Telling the truth to one’s superiors is hard. Especially when the stakes are high. Christina Romer comes to mind. Brilliant economist. She’s done excellent work on the role of monetary policy during the Great Depression.
A partisan Democrat, she was summoned to Washington soon after President Obama’s election to advise him. All of a sudden she endorsed the Bush-Obama views on stimulus. This is a 180 degree turn from her previous views. Romer’s own academic research shows that fiscal stimulus’ effects are too small to do measurable good.
Romer the economist believes that most business cycles have monetary causes. Not fiscal. Monetary. Romer the economist had been very consistent in expressing that view. But that view changed as soon as she arrived in Washington and Romer the economist transformed into Romer the political advisor. Suspicious.
This is not a new phenomenon. Politicians from both parties have been using economists for as long as economists have let themselves be so used. Politicians love the air of legitimacy that pointy-headed academics can give to their proposals. And economists love the sudden rush of attention and name recognition — and the professional prestige that will long outlast the current administration. They are happy to sell out. Or is it buying in?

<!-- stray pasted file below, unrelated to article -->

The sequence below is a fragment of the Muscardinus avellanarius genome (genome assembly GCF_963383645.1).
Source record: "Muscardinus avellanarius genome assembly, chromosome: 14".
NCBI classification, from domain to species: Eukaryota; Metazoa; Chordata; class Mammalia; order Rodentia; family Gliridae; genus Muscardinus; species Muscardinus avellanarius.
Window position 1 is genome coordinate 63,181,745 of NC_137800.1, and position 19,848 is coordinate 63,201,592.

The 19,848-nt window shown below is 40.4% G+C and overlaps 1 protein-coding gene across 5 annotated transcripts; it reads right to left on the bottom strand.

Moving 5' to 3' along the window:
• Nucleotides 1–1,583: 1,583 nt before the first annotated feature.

That thought was sparked by reading about F.A. Hayek mourning the death of some of his colleagues’ integrity back during the Reagan years:
“You can either be an economist or a policy advisor.
I have seen in some of my closest friends… how a few years in government corrupted them intellectually and made them unable to think straight.”
–Cato Policy Report, Vol. 5, No. 2, February 1983.
Posted in Economics, Stimulus
Tagged christina romer, f.a. hayek, fa hayek, fiscal stimulus, hayek, monetary policy, Political Animals, romer, speaking truth to power, Stimulus
Through June, the government spent about $620 billion of stimulus money. The Obama administration claims that the spending has saved or created 2.3 to 2.8 million jobs.
For the sake of argument, let’s assume those job creation numbers are true. In fact, let’s pick the rosiest number — 2.8 million jobs.
At a price of $620 billion, that comes out to $221,428.57 per job. Startlingly inefficient.